Reflective Wishing

In 7th grade, my best friend’s father died at a very young age.  The dad was in San Diego at the La Costa Wellness Center, flew home, and had a massive heart attack. The quintessential story of here today and gone tomorrow.  I recall countless hours of hanging out with my pal and listening to a continuous loop of Wish You Were Here.  To this day, that tune resides at the top of my all-time favorites list.

While satisfying my endless addiction to fitness over the weekend, Mr. Gilmour’s classic vocals played during my stair-stepping at the gym.  It always stirs up some type of emotion and on this day it made me think of my own father’s death.  I obviously wish my dad was here, but he is not.  The passage of time has healed the wound.  Today, I can look back and remember the good times instead of being pulled down as a victim of loss.

How I wish, how I wish you were here.
We’re just two lost souls swimming in a fish bowl, year after year,
Running over the same old ground.
What have we found?
The same old fears.
Wish you were here.

Loss is a fact of life.  Our ability to control loss, like so many other things, is futile at best. The Camino taught me how to let go of people.  Here is a passage from A Million Steps:

Day 13 began early on a cool morning. One of my first thoughts was about all the friends I had met along the trail and how many times I was forced to say goodbye. These endings were very difficult but became a frequent reality on the Camino. On my path of life, I am hoping to learn from and practice this lesson. All relationships on the Way, as all relationships in our mortal lives, come to a natural or an unnatural end. Although I may feel regret or loss, my new attitude is to view the time together as a cherished moment in my life instead of tormenting myself with the reality of the inevitable ending.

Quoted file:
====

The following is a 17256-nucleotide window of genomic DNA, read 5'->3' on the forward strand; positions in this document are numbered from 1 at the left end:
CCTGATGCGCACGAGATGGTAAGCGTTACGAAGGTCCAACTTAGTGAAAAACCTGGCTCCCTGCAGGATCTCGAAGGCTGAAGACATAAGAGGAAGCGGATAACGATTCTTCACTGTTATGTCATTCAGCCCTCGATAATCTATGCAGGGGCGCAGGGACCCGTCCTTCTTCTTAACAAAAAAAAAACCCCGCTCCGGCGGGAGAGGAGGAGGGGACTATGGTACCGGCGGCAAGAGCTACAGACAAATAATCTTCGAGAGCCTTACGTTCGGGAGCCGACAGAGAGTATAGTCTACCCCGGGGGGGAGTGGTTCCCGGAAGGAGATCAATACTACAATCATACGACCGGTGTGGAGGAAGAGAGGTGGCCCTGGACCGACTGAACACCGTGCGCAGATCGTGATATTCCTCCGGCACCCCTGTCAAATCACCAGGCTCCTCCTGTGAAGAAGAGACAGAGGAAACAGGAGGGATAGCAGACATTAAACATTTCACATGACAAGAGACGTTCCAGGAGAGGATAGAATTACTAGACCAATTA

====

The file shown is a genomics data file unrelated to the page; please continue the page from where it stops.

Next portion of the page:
By no means am I suggesting that this is a simple process.  Worlds do fall apart, but when our knees buckle into the floor, humility and gratitude concoct a perfect recipe for personal growth.   Undissolved pain can last for an entire lifetime.  The first step of dilution is to immerse yourself in the vat of hell.  Feel it, taste it, sleep with it, and saturate yourself.  Pretending it does not burn or claiming that everything is OK is pure bullshit.  After the hurt has permeated every cell in your body, taken all your breathe, and robbed you of energy, then you can begin to heal.  The first step is acceptance.  Nothing can be done to bring a dead person back to life.  The only place that person lives is in your head and heart.

You build and furnish that home!